Emily Bronte and Elizabeth Barrett-Browning

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Emily Bronte and Elizabeth Barrett-Browning

As I looked through the literary works we have covered this term I noticed that there were only two strong females we have studied that seem to play a strong part in the development of British Literature. Emily Bronte and Elizabeth Barrett-Browning were strong, influential figures in the literary world.

Emily Bronte's Wuthering Heights can be credited with the title of the first Romantic novel of its time and her poetry was also redefining the poetry of the era. Unintentionally, I believe, Emily set a new standard for writing. Her use of nature, an undefined hero and heroine, the unusual structure of narrators, and her portrayal of the supernatural powers within the plot all contribute to her literary groundbreaking, trend setting style. Her poetry is also unique in that it has a personal flair not typically seen in previous poets. It is a very personal reflection of what she is enduring at the moment. That interpretation, however, is not entirely clear without the historical context. "A little while, a little while, The noisy crowd are barred away; I can sing and I can smile A little while I've a holyday!" (WH 296) could be interpreted as any number of things without the reader being fully aware that at this point in her life Bronte was a trapped in a job she hated far from her beloved home and family. She was a governess. In that light it makes her poem makes complete sense; she needed to get away from the children she was responsible for. Several of her other poems were also born of this time in her life and reflected her homesickness.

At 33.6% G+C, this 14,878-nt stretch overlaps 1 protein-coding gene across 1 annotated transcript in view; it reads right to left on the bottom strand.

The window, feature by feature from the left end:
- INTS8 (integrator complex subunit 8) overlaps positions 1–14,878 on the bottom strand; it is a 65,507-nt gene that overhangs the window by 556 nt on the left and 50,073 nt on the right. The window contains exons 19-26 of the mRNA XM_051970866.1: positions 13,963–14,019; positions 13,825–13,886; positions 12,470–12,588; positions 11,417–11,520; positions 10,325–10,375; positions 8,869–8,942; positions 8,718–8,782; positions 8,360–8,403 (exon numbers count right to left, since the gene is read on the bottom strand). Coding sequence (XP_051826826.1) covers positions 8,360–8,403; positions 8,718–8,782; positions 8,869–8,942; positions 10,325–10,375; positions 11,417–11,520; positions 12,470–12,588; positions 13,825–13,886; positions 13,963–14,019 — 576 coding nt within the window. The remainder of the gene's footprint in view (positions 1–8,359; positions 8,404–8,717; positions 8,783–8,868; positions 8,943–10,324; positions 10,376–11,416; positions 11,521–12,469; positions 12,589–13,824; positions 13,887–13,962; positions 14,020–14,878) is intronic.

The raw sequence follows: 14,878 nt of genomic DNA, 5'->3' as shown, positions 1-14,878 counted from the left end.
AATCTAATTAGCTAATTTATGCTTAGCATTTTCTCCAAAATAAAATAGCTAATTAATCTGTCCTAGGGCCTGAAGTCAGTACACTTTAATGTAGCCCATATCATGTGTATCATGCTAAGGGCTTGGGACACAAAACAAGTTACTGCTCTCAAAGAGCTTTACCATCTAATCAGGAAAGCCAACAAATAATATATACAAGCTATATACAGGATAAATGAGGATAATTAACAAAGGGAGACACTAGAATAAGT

Elizabeth Barrett-Browning too wrote about her life but I saw her work as more direct and open than that of Bronte. Without the historical knowledge of Bronte's life at the time of her writing her poems are beautiful but the reader cannot fully appreciate the emotive elements behind the words. Barrett-Browning's works were much clearer as to their intent and even without a working knowledge of her relationship with Robert Browning the reader can fully appreciate the powerful dramatic emotions flowing through her words. Her most famous sonnet "How do I love thee?
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